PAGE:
The way a mineral breaks is determined by the arrangement of its atoms and the strength of the chemical bonds holding them together.

As these properties are unique to the mineral, careful observation can aid in mineral identification.

Cleavage: mineral breaks along parallel, flat surfaces (cleavage planes).

Example: Halite – three directions of cleavage, 90˚ to each other. The number of cleavage angles and the angles between them reflect the atomic architecture that defines each mineral.

Cleavage Planes: individual planes may extend across the whole mineral or, more commonly, they may be slightly offset from each other.

Even though they are offset, they work as tiny mirrors that create the single flash seen here.

Cleavage is described as:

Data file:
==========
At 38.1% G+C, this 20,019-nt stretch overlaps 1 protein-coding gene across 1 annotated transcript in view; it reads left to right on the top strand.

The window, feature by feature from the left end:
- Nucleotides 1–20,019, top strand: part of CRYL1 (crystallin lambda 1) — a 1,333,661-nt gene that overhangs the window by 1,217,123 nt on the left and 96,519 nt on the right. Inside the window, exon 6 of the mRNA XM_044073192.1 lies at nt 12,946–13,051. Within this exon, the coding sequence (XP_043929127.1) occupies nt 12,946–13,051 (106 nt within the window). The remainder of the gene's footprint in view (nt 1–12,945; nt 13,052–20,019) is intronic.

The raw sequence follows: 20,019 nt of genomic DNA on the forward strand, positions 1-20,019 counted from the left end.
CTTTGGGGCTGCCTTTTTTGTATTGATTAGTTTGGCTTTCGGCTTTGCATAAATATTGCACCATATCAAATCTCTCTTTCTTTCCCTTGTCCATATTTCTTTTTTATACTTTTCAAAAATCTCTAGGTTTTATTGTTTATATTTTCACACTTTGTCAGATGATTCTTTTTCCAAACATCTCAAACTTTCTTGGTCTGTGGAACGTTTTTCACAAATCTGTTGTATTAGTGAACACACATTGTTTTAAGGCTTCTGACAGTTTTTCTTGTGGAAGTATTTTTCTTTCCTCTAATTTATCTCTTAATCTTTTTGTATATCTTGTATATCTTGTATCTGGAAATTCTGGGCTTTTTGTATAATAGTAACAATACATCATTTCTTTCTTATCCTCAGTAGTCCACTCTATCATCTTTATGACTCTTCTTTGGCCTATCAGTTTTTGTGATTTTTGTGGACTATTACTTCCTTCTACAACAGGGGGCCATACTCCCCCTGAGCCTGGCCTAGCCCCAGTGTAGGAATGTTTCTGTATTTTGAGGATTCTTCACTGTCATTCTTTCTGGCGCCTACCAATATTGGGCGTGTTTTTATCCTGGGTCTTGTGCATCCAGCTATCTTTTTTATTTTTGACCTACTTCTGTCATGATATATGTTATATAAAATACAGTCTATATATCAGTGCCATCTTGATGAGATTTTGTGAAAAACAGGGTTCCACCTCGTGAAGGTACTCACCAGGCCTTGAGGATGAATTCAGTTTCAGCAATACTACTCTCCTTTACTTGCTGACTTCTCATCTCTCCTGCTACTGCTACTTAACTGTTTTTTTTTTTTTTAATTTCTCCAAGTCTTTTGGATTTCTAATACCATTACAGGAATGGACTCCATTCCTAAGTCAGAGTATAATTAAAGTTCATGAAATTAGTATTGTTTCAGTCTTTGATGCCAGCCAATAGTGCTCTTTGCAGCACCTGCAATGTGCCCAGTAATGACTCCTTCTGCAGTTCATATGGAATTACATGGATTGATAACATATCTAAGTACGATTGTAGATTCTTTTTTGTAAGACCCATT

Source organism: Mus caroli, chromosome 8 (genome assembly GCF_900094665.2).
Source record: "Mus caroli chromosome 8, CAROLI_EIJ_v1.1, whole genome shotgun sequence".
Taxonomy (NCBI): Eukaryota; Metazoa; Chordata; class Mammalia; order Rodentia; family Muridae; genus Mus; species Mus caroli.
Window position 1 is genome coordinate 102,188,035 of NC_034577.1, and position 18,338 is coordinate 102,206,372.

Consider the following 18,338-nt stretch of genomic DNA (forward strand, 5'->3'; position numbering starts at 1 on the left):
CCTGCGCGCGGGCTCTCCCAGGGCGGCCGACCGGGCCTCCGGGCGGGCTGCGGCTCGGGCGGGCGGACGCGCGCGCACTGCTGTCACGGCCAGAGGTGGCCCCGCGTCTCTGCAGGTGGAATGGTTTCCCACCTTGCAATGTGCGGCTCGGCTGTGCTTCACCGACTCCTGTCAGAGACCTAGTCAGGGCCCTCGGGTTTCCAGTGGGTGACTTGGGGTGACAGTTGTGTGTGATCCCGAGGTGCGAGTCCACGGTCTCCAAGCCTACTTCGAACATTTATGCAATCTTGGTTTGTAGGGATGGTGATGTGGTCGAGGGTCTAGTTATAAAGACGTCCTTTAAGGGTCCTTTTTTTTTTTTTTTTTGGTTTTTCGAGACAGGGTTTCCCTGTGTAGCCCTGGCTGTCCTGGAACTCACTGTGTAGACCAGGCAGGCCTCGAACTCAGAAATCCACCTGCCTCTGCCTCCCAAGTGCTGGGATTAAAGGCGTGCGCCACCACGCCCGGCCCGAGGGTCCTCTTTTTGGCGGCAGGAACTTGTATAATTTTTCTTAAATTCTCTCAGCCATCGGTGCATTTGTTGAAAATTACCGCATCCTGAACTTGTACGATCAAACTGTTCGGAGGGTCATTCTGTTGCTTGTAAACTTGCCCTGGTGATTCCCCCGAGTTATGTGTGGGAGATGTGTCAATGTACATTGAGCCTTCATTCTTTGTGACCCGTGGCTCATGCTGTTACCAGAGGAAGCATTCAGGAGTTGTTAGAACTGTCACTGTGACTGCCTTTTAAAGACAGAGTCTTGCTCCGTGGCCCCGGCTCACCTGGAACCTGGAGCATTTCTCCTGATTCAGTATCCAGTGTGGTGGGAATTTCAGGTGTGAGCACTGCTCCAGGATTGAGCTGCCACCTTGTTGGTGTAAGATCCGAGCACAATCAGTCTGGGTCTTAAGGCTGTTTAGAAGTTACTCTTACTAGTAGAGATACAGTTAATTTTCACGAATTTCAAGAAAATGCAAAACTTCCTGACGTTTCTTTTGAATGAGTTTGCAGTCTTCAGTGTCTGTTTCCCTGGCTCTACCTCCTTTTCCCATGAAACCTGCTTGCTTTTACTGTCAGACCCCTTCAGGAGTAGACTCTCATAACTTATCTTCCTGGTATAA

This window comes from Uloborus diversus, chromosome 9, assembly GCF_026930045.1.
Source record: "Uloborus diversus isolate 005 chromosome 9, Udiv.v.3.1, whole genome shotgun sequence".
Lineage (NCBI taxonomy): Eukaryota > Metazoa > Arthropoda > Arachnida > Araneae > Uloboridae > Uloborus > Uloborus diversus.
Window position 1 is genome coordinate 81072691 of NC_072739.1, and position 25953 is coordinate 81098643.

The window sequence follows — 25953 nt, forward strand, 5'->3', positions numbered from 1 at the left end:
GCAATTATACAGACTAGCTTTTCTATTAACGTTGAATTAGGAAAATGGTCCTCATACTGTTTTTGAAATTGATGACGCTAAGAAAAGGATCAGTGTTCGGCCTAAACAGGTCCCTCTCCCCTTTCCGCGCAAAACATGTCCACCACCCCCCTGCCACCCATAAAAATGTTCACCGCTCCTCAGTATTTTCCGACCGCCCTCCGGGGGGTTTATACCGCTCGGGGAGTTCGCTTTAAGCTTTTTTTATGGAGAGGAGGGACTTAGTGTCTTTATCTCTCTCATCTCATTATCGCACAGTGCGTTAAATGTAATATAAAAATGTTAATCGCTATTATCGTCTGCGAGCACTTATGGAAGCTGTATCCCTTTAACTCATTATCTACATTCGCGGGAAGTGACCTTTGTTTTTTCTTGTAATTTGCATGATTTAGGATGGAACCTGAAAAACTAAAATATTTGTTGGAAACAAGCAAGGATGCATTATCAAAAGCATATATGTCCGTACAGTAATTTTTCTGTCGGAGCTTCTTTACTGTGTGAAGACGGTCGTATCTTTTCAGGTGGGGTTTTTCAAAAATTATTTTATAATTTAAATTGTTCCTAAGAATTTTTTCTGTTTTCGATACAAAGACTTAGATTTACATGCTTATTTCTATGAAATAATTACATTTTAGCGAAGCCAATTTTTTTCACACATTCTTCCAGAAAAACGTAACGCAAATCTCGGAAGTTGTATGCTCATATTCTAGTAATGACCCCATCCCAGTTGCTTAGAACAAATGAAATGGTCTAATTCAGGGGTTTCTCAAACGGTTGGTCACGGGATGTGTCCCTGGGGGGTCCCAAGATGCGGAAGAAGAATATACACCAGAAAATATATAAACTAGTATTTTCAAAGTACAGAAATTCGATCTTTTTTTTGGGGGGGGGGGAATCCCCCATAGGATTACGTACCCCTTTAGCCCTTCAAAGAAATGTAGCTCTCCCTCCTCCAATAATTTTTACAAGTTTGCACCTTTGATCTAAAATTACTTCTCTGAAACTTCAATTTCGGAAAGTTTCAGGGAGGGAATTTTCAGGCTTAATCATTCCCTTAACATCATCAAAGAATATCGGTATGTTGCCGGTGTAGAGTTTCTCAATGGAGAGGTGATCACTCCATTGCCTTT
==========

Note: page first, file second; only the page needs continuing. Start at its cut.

Perfect: minerals break easily along flat surfaces and are easy to spot.
Good: minerals do not have such well-defined cleavage planes and reflect less light.
Poor: these are the toughest to recognize, but can be spotted by small flashes of light in certain positions.

Minerals have characteristic numbers of cleavages – determined by counting the number of cleavage surfaces that are NOT parallel.
One cleavage direction (often called “basal” cleavage);
Two cleavage directions: may define an elongate prism and are said to have prismatic cleavage.  When only two cleavages are present, note the angle between them (it can be diagnostic).
Three cleavage directions: if they intersect at 90˚ = cubic cleavage; if the angles are not 90˚ = rhombohedral.

Minerals with 4 or 6 cleavages are not common.

Four cleavage planes can form an 8-sided shape = octahedral cleavage (e.g., fluorite).
Six cleavage planes can form a 12-sided shape = dodecahedral cleavage (e.g., sphalerite).

When counting cleavage planes, count on only ONE crystal.